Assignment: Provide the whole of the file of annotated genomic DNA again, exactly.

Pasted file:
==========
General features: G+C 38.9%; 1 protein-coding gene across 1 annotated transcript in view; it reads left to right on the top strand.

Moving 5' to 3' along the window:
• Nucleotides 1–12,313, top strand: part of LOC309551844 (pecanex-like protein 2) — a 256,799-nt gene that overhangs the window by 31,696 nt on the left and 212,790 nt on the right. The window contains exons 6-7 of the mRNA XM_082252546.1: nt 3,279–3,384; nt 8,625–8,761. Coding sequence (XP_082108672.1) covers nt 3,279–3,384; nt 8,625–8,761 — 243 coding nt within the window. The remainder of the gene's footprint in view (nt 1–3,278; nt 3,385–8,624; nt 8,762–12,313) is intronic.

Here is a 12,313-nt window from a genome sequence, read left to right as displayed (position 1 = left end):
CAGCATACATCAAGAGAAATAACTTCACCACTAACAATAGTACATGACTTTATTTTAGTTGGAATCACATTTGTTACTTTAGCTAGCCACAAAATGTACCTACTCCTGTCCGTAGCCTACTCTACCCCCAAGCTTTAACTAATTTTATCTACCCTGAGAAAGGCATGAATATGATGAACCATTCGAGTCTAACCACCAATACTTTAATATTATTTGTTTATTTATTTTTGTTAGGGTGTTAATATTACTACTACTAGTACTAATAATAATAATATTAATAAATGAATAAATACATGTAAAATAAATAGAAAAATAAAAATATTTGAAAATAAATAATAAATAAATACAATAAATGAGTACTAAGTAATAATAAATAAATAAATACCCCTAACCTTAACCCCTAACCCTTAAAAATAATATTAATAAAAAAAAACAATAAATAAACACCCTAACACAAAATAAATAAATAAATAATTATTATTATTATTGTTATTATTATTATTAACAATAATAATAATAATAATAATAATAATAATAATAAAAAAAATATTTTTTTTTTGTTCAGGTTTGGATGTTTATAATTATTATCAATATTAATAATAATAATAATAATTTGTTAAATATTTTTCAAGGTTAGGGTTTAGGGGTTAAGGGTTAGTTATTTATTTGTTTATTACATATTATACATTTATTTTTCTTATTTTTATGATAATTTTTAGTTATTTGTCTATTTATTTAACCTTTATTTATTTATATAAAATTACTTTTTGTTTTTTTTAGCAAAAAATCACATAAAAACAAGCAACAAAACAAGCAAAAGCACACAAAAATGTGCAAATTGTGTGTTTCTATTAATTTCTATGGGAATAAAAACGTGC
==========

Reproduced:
General features: G+C 38.9%; 1 protein-coding gene across 1 annotated transcript in view; it reads left to right on the top strand.

Moving 5' to 3' along the window:
• Nucleotides 1–12,313, top strand: part of LOC309551844 (pecanex-like protein 2) — a 256,799-nt gene that overhangs the window by 31,696 nt on the left and 212,790 nt on the right. The window contains exons 6-7 of the mRNA XM_082252546.1: nt 3,279–3,384; nt 8,625–8,761. Coding sequence (XP_082108672.1) covers nt 3,279–3,384; nt 8,625–8,761 — 243 coding nt within the window. The remainder of the gene's footprint in view (nt 1–3,278; nt 3,385–8,624; nt 8,762–12,313) is intronic.

Here is a 12,313-nt window from a genome sequence, read left to right as displayed (position 1 = left end):
CAGCATACATCAAGAGAAATAACTTCACCACTAACAATAGTACATGACTTTATTTTAGTTGGAATCACATTTGTTACTTTAGCTAGCCACAAAATGTACCTACTCCTGTCCGTAGCCTACTCTACCCCCAAGCTTTAACTAATTTTATCTACCCTGAGAAAGGCATGAATATGATGAACCATTCGAGTCTAACCACCAATACTTTAATATTATTTGTTTATTTATTTTTGTTAGGGTGTTAATATTACTACTACTAGTACTAATAATAATAATATTAATAAATGAATAAATACATGTAAAATAAATAGAAAAATAAAAATATTTGAAAATAAATAATAAATAAATACAATAAATGAGTACTAAGTAATAATAAATAAATAAATACCCCTAACCTTAACCCCTAACCCTTAAAAATAATATTAATAAAAAAAAACAATAAATAAACACCCTAACACAAAATAAATAAATAAATAATTATTATTATTATTGTTATTATTATTATTAACAATAATAATAATAATAATAATAATAATAATAATAAAAAAAATATTTTTTTTTTGTTCAGGTTTGGATGTTTATAATTATTATCAATATTAATAATAATAATAATAATTTGTTAAATATTTTTCAAGGTTAGGGTTTAGGGGTTAAGGGTTAGTTATTTATTTGTTTATTACATATTATACATTTATTTTTCTTATTTTTATGATAATTTTTAGTTATTTGTCTATTTATTTAACCTTTATTTATTTATATAAAATTACTTTTTGTTTTTTTTAGCAAAAAATCACATAAAAACAAGCAACAAAACAAGCAAAAGCACACAAAAATGTGCAAATTGTGTGTTTCTATTAATTTCTATGGGAATAAAAACGTGC